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In 1913, (One hundred years ago) a national organization dedicated to educate the public about cancer was formed. The organization was a small group of doctors and business leaders. The organization was called the American Society for the Control of Cancer. In 1945, the American Society for the Control of Cancer shortened its name to the American Cancer Society (ACS). The following year, it began its research program, with a $1 million donation from philanthropist Mary Lasker. Since 1946, ACS has raised and spent over $3.8 billion. American Cancer Society is the largest nongovernmental funder of cancer research. It has 900 local offices in every state.
One hundred years ago, a cancer diagnosis most certainly meant a death sentences. Today, there are 14 million cancer survivors in the United States. Five-year survival rates are up 20 percent from just the mid-1970’s. According to one report, five-year survival rates reached 68 percent from 2002 – 2008.
In an interview with ACS’s chief medical officer, Dr. Otis Brawley, he shares the victories of ACS, and cancer/medical areas still remaining in need of change. The first being medical coverage. “We know that the person who has health insurance is more likely to survive tan the person without insurance. There are a whole bunch of people with cancer who end up dying because of lack of adequate care.”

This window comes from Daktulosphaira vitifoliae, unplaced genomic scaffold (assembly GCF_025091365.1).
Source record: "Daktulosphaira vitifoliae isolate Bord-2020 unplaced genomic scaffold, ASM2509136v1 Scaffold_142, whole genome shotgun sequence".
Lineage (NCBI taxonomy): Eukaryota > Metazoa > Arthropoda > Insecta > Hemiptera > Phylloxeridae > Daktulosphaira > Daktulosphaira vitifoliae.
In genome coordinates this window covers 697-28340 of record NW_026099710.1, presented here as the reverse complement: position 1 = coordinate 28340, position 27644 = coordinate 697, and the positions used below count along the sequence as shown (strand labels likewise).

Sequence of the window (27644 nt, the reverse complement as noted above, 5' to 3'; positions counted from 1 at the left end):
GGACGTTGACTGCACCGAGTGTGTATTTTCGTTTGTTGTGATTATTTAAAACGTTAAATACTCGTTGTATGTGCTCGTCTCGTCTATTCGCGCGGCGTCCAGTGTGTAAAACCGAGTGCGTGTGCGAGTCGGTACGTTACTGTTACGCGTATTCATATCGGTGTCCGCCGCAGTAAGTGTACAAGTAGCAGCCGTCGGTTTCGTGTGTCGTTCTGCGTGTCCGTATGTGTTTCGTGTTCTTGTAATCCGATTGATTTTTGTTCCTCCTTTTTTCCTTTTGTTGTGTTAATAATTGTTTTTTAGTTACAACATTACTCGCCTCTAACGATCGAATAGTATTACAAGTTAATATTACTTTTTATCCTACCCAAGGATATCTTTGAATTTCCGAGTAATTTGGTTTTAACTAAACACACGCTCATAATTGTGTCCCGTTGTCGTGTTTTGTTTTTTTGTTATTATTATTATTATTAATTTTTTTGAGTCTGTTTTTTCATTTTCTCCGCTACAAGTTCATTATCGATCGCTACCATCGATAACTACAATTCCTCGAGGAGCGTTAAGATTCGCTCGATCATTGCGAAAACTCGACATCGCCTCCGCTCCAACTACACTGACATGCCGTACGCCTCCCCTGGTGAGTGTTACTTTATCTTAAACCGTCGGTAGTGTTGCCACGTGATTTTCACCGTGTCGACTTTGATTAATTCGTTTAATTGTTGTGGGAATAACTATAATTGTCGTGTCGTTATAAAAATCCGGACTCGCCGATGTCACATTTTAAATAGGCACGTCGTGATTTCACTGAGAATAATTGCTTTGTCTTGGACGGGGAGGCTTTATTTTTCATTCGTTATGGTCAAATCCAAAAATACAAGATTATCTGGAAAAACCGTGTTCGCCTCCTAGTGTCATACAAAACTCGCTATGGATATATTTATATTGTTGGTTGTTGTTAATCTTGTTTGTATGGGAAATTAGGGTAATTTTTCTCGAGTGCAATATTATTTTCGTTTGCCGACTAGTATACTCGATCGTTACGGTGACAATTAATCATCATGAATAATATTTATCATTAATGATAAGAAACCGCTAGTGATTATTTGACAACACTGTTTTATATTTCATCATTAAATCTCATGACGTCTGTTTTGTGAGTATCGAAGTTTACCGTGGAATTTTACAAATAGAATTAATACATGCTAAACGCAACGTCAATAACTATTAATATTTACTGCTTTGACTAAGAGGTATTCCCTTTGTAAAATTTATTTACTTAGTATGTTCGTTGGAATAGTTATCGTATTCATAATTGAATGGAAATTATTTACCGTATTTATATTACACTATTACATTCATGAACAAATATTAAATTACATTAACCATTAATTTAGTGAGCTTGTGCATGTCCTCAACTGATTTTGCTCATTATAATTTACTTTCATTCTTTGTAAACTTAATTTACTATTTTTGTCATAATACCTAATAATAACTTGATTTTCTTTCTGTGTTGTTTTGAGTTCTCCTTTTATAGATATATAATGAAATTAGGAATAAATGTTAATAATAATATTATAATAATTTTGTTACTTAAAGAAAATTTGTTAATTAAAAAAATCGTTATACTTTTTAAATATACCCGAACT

One of the ACS biggest victories is seen as their anti-smoking work. In 1965, 55 percent of men smoked, and 35 percent of women. Now, the percentages are 19.5 and 16.5 respectively. In California, it’s about 10 percent. In Missouri and Kentucky it’s about 30 percent. Brawley says, “California is an example of where we can go, and Missouri and Kentucky are examples of where we have come from.”
The biggest challenge? Brawley states, “It’s still smoking, now added with poor diet, poor physical fitness, and obesity. Without the obesity epidemic, we’d have a much bigger decline in the mortality rate over the last 20 years.”
How would American Cancer Society like people to mark the 100th birthday of the organization? I was impressed to see the request for people to take a look at their habits: Smoking, diet, exercise. Don’t blame the person who smokes, has a poor diet, or doesn’t exercise—but realize we’ve created an environment that supports poor habits. Forty years ago, the family had one car, walked to the local grocery store, and made meals rather than stopping by the drive-thru for a processed fast-food dinner.
Be the change you want to see—Ghandi
100 years of celebrating birthdays. That’s a lot of candles!